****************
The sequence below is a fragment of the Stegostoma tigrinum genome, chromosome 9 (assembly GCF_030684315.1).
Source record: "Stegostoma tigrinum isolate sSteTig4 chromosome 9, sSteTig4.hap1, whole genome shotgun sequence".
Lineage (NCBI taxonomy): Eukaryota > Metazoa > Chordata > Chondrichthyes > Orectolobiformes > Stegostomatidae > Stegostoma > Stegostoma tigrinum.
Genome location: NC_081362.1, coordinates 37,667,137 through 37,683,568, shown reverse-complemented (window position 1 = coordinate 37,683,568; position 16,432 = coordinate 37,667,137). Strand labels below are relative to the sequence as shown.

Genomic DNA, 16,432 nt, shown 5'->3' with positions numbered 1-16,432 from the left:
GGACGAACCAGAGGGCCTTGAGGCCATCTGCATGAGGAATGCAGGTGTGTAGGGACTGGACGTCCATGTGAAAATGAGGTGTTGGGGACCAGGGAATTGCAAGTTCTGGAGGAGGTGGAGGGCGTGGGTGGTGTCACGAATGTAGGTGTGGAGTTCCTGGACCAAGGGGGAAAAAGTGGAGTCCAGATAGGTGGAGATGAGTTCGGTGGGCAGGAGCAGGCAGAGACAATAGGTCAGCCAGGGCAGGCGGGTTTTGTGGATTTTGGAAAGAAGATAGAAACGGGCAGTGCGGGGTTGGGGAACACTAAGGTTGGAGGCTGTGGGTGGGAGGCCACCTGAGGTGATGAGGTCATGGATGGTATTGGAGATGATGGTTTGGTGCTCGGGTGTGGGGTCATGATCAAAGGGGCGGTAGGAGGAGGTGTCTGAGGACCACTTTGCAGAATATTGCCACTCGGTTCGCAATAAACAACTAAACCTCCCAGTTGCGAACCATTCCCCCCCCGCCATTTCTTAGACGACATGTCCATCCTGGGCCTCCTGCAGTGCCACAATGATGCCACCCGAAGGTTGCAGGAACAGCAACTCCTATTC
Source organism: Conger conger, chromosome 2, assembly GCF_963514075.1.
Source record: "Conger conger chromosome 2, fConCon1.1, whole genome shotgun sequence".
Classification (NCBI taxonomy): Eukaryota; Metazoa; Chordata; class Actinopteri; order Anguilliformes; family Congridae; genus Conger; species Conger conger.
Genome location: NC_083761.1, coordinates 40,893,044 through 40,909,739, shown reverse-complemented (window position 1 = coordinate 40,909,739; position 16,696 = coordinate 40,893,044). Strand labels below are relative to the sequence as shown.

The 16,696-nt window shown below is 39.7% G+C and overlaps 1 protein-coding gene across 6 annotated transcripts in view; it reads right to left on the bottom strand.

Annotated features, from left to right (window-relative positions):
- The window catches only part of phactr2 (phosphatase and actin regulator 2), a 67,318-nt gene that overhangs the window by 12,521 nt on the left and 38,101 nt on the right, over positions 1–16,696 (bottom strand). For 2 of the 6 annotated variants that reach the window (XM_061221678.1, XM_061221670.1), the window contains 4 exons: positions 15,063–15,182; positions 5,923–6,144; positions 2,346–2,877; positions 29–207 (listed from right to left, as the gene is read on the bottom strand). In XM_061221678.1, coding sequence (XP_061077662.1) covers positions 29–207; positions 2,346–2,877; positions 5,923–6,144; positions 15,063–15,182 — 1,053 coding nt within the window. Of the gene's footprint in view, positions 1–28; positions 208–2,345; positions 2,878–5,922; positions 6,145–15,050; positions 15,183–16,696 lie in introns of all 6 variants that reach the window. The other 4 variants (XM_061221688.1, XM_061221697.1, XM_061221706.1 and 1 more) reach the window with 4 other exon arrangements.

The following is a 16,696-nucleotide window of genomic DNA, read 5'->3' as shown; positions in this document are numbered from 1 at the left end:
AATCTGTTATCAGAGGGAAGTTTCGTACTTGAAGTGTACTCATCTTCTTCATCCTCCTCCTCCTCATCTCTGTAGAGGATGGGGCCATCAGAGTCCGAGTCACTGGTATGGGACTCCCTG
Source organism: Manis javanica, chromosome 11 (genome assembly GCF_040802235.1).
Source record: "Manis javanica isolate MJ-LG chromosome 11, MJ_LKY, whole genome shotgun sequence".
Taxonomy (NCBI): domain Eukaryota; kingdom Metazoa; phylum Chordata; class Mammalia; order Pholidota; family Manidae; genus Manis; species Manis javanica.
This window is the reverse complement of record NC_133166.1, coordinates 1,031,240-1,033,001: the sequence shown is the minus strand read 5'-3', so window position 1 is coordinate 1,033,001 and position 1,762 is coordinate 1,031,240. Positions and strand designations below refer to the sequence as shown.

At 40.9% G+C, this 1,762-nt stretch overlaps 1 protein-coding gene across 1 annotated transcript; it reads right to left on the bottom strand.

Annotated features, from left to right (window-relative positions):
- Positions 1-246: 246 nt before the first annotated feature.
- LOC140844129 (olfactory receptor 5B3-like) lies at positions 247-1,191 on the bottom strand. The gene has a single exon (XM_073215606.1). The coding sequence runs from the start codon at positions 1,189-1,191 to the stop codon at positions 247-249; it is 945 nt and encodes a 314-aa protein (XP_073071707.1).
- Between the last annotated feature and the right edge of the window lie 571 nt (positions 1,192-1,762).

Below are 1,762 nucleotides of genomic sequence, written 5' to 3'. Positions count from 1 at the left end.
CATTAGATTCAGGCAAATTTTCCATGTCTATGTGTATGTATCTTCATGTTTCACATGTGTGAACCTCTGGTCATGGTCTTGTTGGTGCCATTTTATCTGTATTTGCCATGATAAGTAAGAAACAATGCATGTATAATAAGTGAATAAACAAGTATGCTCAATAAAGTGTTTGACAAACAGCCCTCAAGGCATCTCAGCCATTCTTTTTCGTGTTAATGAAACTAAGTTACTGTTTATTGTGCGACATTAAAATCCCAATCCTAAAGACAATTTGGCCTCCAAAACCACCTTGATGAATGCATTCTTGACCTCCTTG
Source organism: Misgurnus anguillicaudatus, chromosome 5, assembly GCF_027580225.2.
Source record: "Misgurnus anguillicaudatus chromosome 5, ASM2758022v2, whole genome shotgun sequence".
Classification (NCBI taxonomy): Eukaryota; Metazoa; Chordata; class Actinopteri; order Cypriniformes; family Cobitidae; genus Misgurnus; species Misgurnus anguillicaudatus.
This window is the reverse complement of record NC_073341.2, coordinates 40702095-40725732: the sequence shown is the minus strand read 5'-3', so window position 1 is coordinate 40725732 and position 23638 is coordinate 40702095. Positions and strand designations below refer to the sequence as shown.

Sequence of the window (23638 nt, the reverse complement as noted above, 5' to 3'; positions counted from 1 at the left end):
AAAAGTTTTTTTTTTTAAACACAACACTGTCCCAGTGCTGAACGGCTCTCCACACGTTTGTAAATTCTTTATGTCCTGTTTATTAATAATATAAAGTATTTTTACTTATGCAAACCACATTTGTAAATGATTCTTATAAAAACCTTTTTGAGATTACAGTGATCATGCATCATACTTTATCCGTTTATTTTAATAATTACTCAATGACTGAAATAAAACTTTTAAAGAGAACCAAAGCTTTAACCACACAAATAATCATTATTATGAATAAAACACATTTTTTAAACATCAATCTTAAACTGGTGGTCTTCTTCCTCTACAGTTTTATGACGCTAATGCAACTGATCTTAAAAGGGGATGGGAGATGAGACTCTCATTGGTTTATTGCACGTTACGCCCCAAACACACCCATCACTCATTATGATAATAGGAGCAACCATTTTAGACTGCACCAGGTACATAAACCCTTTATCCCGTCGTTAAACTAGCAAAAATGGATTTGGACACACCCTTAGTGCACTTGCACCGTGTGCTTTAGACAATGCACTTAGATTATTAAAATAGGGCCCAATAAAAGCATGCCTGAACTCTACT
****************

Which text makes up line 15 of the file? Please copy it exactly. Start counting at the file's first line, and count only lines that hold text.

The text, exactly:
AATCTGTTATCAGAGGGAAGTTTCGTACTTGAAGTGTACTCATCTTCTTCATCCTCCTCCTCCTCATCTCTGTAGAGGATGGGGCCATCAGAGTCCGAGTCACTGGTATGGGACTCCCTG